Hungry, dancing D.R. squad set to show Plátano Power to the world

March 9th, 2023

FORT MYERS, Fla. – It’s no secret that the Dominican Republic has one of the most stacked rosters the World Baseball Classic has seen since its inception in 2006.

And the baseball world is about to get a taste of what the island nation and all its “Plátano Power” has to offer. It’s a country that loves its food and music -- plátano is Spanish for plantain -- and all of it is intertwined with baseball.

“We want to show the American people and everyone in the world that don’t exactly know,” said the team’s general manager and designated hitter Nelson Cruz, "what comes with being a proud Dominican.”


You might have seen the video circulating on social media of a handful of Dominican players eating and listening to Bachata and Merengue – two of the traditional genres of music from the island – while traveling from Spring Training in Arizona to the site of Pool D in Miami.

That trip was put together by Padres third baseman Manny Machado. He invited Cruz to join him and told him to invite other players in the area. Ketel Marte, Teoscar Hernández, Luis García and Julio Rodríguez took them up on the invite.

Rodríguez didn’t have much of an appetite, so he asked for a small portion of ribs and Moro de Guandules, a maroon-colored rice that is mixed with pigeon peas, a traditional Dominican dish. As Rodríguez took his first bite, his eyes widened. The rice was just like the one from back home in the Dominican. The ribs were seasoned to perfection. The man behind the delicious cooking is David Cruz, the personal chef and cousin of Nelson.

“[Julio] took one bite,” David laughed. “And he started yelling that he wanted more.”

From left to right: Julio Rodríguez, Nelson Cruz, Teoscar Hernández, Luis García (in the back), Ketel Marte (in the front), Manny Machado and David Cruz

For a lot of players, especially those who spend the season in West Coast cities where Dominican culture is harder to find, they sometimes go weeks or months without eating the dishes they grew up on.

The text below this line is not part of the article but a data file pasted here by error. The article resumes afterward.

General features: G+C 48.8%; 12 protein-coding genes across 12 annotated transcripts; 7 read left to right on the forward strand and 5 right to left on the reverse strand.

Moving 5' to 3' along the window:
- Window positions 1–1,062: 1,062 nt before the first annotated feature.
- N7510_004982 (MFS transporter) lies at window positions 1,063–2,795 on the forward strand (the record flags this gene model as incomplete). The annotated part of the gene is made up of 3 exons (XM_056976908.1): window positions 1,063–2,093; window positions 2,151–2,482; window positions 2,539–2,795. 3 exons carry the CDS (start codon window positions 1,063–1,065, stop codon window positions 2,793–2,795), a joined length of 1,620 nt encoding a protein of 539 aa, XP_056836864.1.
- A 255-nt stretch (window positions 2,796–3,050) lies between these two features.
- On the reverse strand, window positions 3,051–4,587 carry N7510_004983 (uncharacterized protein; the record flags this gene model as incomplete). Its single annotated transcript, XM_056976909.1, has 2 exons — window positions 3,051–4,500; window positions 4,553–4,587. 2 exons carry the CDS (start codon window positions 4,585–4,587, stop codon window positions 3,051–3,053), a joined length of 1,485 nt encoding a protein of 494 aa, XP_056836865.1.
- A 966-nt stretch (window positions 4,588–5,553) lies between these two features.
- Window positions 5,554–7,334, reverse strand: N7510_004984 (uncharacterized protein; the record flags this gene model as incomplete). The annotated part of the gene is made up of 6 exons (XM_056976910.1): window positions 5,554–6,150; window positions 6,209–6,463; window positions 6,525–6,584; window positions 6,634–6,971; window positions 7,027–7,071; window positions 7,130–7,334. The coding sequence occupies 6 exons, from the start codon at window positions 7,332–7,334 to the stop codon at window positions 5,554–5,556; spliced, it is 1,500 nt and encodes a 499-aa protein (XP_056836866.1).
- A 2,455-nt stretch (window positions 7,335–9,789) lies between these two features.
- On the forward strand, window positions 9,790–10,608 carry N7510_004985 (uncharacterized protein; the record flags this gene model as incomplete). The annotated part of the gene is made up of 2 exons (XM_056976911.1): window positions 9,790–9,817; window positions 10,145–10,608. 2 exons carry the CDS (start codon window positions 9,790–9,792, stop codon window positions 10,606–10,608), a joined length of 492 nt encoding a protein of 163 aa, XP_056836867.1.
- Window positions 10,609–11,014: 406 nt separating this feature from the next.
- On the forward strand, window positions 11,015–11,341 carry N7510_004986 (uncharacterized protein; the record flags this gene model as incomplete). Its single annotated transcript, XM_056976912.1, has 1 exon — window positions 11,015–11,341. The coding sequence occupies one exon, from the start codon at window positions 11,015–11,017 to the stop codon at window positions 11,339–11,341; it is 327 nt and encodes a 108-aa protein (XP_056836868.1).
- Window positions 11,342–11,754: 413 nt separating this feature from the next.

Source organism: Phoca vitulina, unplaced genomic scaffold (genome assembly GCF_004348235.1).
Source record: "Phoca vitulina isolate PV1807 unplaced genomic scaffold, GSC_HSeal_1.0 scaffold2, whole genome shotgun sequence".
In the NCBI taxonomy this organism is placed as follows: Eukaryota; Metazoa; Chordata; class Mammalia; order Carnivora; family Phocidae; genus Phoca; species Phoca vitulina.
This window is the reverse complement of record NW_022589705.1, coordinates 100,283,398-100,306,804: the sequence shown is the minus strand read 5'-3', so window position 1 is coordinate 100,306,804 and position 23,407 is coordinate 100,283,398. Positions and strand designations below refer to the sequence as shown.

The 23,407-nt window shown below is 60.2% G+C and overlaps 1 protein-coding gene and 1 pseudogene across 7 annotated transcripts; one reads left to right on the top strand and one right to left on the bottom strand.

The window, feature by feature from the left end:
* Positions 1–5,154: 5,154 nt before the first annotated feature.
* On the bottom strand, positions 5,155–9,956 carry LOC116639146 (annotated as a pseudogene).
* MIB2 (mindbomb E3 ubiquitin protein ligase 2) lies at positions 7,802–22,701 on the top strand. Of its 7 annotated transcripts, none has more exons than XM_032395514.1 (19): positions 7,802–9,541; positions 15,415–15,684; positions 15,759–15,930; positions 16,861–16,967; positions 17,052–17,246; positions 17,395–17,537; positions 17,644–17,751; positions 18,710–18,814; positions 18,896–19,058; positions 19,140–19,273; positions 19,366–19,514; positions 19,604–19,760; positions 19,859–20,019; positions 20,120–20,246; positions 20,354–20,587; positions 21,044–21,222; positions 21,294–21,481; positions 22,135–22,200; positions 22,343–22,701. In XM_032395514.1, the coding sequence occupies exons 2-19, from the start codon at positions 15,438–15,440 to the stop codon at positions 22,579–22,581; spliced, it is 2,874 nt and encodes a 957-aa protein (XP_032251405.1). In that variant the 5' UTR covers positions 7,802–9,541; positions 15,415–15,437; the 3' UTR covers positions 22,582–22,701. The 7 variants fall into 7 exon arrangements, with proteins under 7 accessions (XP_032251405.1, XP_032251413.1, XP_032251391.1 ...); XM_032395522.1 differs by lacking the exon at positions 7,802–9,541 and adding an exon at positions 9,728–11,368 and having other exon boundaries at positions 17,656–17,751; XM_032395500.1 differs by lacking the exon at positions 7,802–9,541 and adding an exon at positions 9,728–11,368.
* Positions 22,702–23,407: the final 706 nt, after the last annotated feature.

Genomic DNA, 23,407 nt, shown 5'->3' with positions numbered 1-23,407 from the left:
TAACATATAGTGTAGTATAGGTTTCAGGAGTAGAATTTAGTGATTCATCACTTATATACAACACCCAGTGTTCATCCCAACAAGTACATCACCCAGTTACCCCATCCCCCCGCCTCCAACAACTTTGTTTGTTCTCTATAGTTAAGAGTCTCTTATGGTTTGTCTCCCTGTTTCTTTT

That’s where Nelson’s cousin, David, comes in. David has worked for the Twins and Rays over the past eight years. Because the team has catered food in the clubhouse, David hasn’t done much cooking since arriving in Florida, but the players know he’s there when they need him.

In the past, David says even Nelson’s non-Dominican teammates have asked for food. Twins center fielder Byron Buxton used to approach him regularly asking for ribs and Moro. And David said Minnesota’s chief baseball officer Derek Falvey fell in love with Dominican food during an event in Minnesota in 2019.

For Dominicans, the most famous dish is “La Bandera,” which translates to “The Flag.” The dish is simple, consisting of white rice, red beans and steak. A couple of players have already said they’re looking forward to eating Mangu, a green plantain mash topped with red onions and vinegar, as soon as they get to Miami.

“That food can’t be missing,” Nelson laughed. “We just want everyone to be as comfortable as they can. At the end of the day, we want them to feel comfortable so all the players can go out and give it their best.”


Aside from food, the Dominican team is preparing to play in front of a raucous crowd. The fans in attendance will have trumpets and drums ready to play music throughout the game. Dodgers first baseman Freddie Freeman said playing against the Dominican team in the 2017 WBC was a memory that sticks out to him about the tournament. The same goes for Machado, who experienced wearing the Dominican uniform for the first time six years ago.

“It’s an awesome event and we get to enjoy that type of atmosphere with our people,” said Machado. “It’s just a great experience and it’s really hard to even put into words.”

Starting with this year’s Classic, the show will be taken to a whole new level. Nelson Cruz and the Federación Dominicana de Beisbol made a deal with Josell Hernández, an in-game performer for Licey in the Dominican Winter League.

“He’s the best in the Caribbean and he would easily compete with any in-game person in the big leagues,” Cruz said.

Hernández just completed his second season with Licey and has caught the attention of many people with his performances, which often include props and costumes. Hernández will be at every Dominican game in the Classic with a band behind him.

Josell Hernández (L) and Nelson Cruz. (via Cruz's Instagram)

“My goal from all of this is to show everybody in attendance about Dominican culture,” Hernández told in Spanish. “What we’re about, what our music is and just everything we have to offer.”

The goal for the Dominican Republic over the next 10 days is to bring a second title back to the island, after they won the Classic in 2013. Manager Rodney Linares believes his squad has all the tools. On their way to accomplishing that, however, this team expects to dance after each hit, feed off the crowd and eat delicious food.

It’s what Plátano Power is all about.